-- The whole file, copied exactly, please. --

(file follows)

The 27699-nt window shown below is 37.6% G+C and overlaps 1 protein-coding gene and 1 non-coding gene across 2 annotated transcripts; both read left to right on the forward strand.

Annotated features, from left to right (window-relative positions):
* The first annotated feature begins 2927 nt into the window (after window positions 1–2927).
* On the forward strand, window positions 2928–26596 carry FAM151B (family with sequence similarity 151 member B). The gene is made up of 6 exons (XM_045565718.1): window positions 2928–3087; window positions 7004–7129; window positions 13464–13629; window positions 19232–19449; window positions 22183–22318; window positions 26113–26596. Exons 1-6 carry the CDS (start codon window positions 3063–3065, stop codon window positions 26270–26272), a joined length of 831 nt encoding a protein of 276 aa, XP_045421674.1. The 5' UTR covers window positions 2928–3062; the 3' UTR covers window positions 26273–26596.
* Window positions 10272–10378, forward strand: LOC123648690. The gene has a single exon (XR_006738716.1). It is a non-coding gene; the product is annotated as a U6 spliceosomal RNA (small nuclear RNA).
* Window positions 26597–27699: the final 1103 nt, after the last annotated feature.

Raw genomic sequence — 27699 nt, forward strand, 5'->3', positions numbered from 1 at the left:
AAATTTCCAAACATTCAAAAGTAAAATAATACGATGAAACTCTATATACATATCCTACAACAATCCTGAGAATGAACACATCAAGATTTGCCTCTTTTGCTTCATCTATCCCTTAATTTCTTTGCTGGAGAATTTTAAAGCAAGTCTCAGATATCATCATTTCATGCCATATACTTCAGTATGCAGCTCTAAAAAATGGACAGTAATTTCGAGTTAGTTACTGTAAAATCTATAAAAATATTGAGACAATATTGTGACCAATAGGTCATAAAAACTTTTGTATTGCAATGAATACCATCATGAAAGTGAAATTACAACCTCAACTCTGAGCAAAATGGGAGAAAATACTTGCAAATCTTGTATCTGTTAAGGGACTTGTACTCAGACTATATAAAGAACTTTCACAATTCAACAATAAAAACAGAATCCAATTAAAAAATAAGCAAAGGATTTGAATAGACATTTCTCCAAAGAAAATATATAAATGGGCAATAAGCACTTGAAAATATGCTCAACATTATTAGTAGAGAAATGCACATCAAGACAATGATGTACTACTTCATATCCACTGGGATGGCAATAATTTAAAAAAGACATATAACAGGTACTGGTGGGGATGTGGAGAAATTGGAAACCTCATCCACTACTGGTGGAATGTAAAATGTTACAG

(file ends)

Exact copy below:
The 27699-nt window shown below is 37.6% G+C and overlaps 1 protein-coding gene and 1 non-coding gene across 2 annotated transcripts; both read left to right on the forward strand.

Annotated features, from left to right (window-relative positions):
* The first annotated feature begins 2927 nt into the window (after window positions 1–2927).
* On the forward strand, window positions 2928–26596 carry FAM151B (family with sequence similarity 151 member B). The gene is made up of 6 exons (XM_045565718.1): window positions 2928–3087; window positions 7004–7129; window positions 13464–13629; window positions 19232–19449; window positions 22183–22318; window positions 26113–26596. Exons 1-6 carry the CDS (start codon window positions 3063–3065, stop codon window positions 26270–26272), a joined length of 831 nt encoding a protein of 276 aa, XP_045421674.1. The 5' UTR covers window positions 2928–3062; the 3' UTR covers window positions 26273–26596.
* Window positions 10272–10378, forward strand: LOC123648690. The gene has a single exon (XR_006738716.1). It is a non-coding gene; the product is annotated as a U6 spliceosomal RNA (small nuclear RNA).
* Window positions 26597–27699: the final 1103 nt, after the last annotated feature.

Raw genomic sequence — 27699 nt, forward strand, 5'->3', positions numbered from 1 at the left:
AAATTTCCAAACATTCAAAAGTAAAATAATACGATGAAACTCTATATACATATCCTACAACAATCCTGAGAATGAACACATCAAGATTTGCCTCTTTTGCTTCATCTATCCCTTAATTTCTTTGCTGGAGAATTTTAAAGCAAGTCTCAGATATCATCATTTCATGCCATATACTTCAGTATGCAGCTCTAAAAAATGGACAGTAATTTCGAGTTAGTTACTGTAAAATCTATAAAAATATTGAGACAATATTGTGACCAATAGGTCATAAAAACTTTTGTATTGCAATGAATACCATCATGAAAGTGAAATTACAACCTCAACTCTGAGCAAAATGGGAGAAAATACTTGCAAATCTTGTATCTGTTAAGGGACTTGTACTCAGACTATATAAAGAACTTTCACAATTCAACAATAAAAACAGAATCCAATTAAAAAATAAGCAAAGGATTTGAATAGACATTTCTCCAAAGAAAATATATAAATGGGCAATAAGCACTTGAAAATATGCTCAACATTATTAGTAGAGAAATGCACATCAAGACAATGATGTACTACTTCATATCCACTGGGATGGCAATAATTTAAAAAAGACATATAACAGGTACTGGTGGGGATGTGGAGAAATTGGAAACCTCATCCACTACTGGTGGAATGTAAAATGTTACAG